. . . confidential grinding logs and other Cargill records show that the hamburgers were made from a mix of slaughterhouse trimmings and a mash-like product derived from scraps that were ground together at a plant in Wisconsin. The ingredients came from slaughterhouses in Nebraska, Texas and Uruguay, and from a South Dakota company that processes fatty trimmings and treats them with ammonia to kill bacteria.Testing for E-coli is recommended by USDA, but is not required. While Cargill manufactured and sold the patties, given the variety of origins and the lack of testing, it is virtually impossible to trace back to the original source of the contamination.
This problem is described in the associated graphic, Anatomy of a Burger, an effective portrayal of the the source of the substances that went into the frozen patties that Stephanie's mother purchased. Addressing the issue of proper cooking, the Times conducted a test on kitchen procedures and produced a video, Hamburger Confidential that suggests the ease of contamination to surfaces and objects in the kitchen, even when the burger is properly cooked.
A video presentation provides an interview with Stephanie, her attorney Bill Marler, and a look at our meat inspection process. Marler provides information about another victim of the Minnesota outbreak on his blog in the post, Stephanie Smith is Just One of the Victims. The post provides a detailed and heartbreaking chronology of the medical problems and permanent disability suffered by another Minnesotan, eleven year old Ruth Hemmingson.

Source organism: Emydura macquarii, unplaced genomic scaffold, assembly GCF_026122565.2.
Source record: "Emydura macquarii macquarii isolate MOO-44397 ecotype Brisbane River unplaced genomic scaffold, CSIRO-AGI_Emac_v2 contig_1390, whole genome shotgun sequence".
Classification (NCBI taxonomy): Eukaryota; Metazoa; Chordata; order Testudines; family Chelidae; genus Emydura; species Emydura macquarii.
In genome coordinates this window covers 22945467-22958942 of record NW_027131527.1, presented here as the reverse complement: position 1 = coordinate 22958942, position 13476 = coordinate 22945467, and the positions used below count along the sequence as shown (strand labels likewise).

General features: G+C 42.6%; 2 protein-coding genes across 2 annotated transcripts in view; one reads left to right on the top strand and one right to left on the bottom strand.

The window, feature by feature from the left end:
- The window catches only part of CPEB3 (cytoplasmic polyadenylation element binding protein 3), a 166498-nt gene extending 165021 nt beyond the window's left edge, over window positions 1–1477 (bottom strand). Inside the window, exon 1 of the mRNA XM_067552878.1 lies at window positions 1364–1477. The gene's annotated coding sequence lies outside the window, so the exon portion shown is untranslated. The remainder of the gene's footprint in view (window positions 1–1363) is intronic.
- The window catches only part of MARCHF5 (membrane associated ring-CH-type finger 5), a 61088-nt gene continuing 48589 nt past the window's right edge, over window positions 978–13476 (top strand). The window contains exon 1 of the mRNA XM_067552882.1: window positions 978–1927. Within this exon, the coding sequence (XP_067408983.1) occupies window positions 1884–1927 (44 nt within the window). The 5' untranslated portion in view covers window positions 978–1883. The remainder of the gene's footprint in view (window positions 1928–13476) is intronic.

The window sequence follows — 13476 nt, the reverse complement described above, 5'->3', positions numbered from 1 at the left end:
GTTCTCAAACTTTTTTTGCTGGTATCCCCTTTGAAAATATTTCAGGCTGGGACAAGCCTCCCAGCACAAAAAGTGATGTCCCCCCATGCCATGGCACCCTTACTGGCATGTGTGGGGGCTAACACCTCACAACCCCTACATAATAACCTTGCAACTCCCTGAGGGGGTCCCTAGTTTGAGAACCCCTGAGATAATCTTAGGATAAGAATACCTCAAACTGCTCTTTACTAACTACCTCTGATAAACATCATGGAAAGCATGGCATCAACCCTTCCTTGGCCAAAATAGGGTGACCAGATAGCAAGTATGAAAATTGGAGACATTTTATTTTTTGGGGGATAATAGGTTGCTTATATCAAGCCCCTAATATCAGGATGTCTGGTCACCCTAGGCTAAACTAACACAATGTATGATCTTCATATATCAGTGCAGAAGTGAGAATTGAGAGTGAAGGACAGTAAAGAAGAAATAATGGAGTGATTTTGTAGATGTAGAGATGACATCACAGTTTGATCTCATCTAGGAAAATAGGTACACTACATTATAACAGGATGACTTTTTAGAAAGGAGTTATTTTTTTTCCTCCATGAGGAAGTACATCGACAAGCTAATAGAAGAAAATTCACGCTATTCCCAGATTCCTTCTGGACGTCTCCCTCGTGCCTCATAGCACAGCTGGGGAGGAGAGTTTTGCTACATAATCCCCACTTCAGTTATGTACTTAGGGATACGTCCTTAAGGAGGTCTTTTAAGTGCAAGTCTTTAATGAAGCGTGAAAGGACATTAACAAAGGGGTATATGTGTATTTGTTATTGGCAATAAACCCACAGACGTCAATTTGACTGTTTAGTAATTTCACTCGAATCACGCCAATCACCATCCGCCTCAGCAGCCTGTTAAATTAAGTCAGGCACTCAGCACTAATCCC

On Monday, USDA Secretary Tom Vilsack issued a statement in response to the New York Times article.
The story we learned about over the weekend is unacceptable and tragic. We all know we can and should do more to protect the safety of the American people and the story in this weekend's paper will continue to spur our efforts to reduce the incidence of E. coli O157:H7.While the statement reviews some of the new initiatives begun under the Obama adminstration, Secretary Vilsack promised additional action.
USDA is also looking at ways to enhance traceback methods and will initiate a rulemaking in the near future to require all grinders, including establishments and retail stores, to keep accurate records of the sources of each lot of ground beef.Clearly, it is in the interests of the public, the political interests of the administration, and the economic interests of the livestock and meat industries to address food safety problems quickly and effectively.
No priority is greater to me than food safety and I am firmly committed to taking the steps necessary to reduce the incidence of foodborne illness and protect the American people from preventable illnesses. We will continue to make improvements to reduce the presence of E. coli 0157:H7.
Beyond this, I am left wondering about the big picture of contamination and wondering about the virility of the new bacteria that seems to be developing. While testing, sterilization, and sanitization seem essential to address the symptoms of our problems, are there more fundamental questions to also address?
UPDATE: Cargill's response to the NY Times article and its explanation of its testing system for food safey can be found on the MarlerBlog post, Cargill Responds.